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Syllable Structure

The mimimal Sereer syllable is a consonant followed by a vowel, and the maximal syllable is a long vowel preceded by one consonant and followed by one consonant. Thus, the Sereer syllable template is CV(V)(C). Verb and noun stems are minimally CV(V)C, provided that glottal stop is considered a phonemic unit in Sereer.

Examples of these syllable types are shown below:

  • CV: we
  • CVV: saa.te 'village'
  • CVC: jik 'buy'
  • CVVC: xoox 'cultivate'

See section "Word Minimality" below for more information.

Permissible Syllable Nuclei

Almost exceptionlessly, Sereer syllables have a vowel as the nucleus. The single known exception is present in the person-marking in procedural verb forms, where a syllabic m= is seen as a variant of the 1SG subject agreement proclitic min=.

In the realm of sound symbolism, it is possible to have lexical items without vowels, for example, fff-fff, sound of wind blowing. However, this syllabicity is unique to ideophones; cross-linguistically, it is quite common for languages' sound symbolic phonologies to be markedly different from the rest of the inventory.

Consonant Clusters

Sereer has no onset or coda clusters. Consonant clusters are permitted across syllable boundaries; as a consequence of the maximal syllable structure, these are limited to C.C sequences.

Vowel Hiatus

Vowel hiatus does not occur in Sereer (except maybe in some loan words) and is clearly resolved through some variety of mechanisms, including vowel deletion, complete assimilation, and glide or glottal stop epenthesis. Across word boundaries, vowel deletion seems to be the only active hiatus resolution strategy.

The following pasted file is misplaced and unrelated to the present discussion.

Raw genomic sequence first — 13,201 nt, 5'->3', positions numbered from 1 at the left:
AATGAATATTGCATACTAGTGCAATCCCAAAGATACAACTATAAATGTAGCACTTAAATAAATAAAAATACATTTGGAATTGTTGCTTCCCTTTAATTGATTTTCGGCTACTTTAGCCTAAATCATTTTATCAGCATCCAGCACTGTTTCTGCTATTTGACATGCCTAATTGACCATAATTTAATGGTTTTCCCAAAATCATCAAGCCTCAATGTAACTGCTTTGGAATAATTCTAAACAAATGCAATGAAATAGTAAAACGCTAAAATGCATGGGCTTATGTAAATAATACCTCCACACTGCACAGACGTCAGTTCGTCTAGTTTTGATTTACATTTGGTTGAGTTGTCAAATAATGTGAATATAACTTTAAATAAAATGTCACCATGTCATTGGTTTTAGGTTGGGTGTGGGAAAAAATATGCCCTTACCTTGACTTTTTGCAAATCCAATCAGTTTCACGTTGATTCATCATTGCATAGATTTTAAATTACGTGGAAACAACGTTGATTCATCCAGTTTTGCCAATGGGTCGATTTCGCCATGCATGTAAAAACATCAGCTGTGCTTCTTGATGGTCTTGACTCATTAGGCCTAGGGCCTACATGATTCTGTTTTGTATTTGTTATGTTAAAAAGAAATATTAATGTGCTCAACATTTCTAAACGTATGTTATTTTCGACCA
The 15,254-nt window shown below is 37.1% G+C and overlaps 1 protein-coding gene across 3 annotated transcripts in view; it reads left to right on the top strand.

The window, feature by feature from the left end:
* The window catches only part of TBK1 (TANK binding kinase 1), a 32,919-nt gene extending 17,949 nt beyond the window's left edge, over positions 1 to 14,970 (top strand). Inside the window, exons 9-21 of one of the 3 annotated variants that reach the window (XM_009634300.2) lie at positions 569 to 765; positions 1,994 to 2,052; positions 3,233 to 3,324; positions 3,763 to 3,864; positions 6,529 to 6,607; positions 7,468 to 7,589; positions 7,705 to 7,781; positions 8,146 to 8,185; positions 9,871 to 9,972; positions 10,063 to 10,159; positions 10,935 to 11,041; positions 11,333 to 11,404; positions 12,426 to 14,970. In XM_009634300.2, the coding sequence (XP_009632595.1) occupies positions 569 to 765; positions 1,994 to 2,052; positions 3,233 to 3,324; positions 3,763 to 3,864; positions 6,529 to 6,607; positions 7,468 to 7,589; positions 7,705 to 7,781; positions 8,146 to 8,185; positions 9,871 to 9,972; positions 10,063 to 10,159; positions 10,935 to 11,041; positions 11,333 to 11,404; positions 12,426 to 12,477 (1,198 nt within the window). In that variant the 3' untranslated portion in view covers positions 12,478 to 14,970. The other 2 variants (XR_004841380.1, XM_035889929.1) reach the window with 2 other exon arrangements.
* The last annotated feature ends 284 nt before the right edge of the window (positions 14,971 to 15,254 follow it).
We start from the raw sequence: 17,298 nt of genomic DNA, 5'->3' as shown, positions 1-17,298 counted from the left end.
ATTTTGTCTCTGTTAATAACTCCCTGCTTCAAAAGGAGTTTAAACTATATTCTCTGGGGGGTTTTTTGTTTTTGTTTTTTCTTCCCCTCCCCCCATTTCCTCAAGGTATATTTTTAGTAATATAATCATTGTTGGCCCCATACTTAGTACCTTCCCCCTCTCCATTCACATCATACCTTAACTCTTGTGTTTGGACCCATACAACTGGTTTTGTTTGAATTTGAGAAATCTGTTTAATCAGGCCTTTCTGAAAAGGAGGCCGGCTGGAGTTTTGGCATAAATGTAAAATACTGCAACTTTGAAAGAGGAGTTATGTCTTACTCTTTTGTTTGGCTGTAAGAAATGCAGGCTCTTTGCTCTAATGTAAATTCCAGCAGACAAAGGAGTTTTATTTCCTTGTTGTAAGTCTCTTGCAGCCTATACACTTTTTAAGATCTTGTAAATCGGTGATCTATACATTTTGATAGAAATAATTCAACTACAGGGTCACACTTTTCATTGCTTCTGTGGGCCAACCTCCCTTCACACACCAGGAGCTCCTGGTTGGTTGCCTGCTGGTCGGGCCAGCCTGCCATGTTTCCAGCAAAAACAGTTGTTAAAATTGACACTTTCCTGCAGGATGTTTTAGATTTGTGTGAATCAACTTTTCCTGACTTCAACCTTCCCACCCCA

Vowel deletion and consonant epenthesis, in particular, appear to be mediated both by phonotactic factors and by morphological factors that determine in some way which vowel overrides which other vowel. This is especially the case in the inflectional verbal morphology, which has especially complicated rules regarding hiatus resolution.

Word minimality

There is currently a limited number of verb root shapes attested. They are:

  • CV(V)C
  • CVCV(V)C

Noun stems have the attested shapes (minus noun class/gender markers, of the shape (C)V-). Note that no noun stem attested so far has fewer than two consonants in its stem.

  • CV(V)C
  • CV(V)CV
  • CV(V)CV(V)C(V) etc.

The lexical evidence points to the minimal word in Sereer as being CVC, which happens to match the maximal syllable CVC (as might be expected). Numerous shorter units, of the forms V(V) and CV(V), occur predominantly in the verbal morphology complex, but these have typically been analyzed as clitics rather than as independent words.

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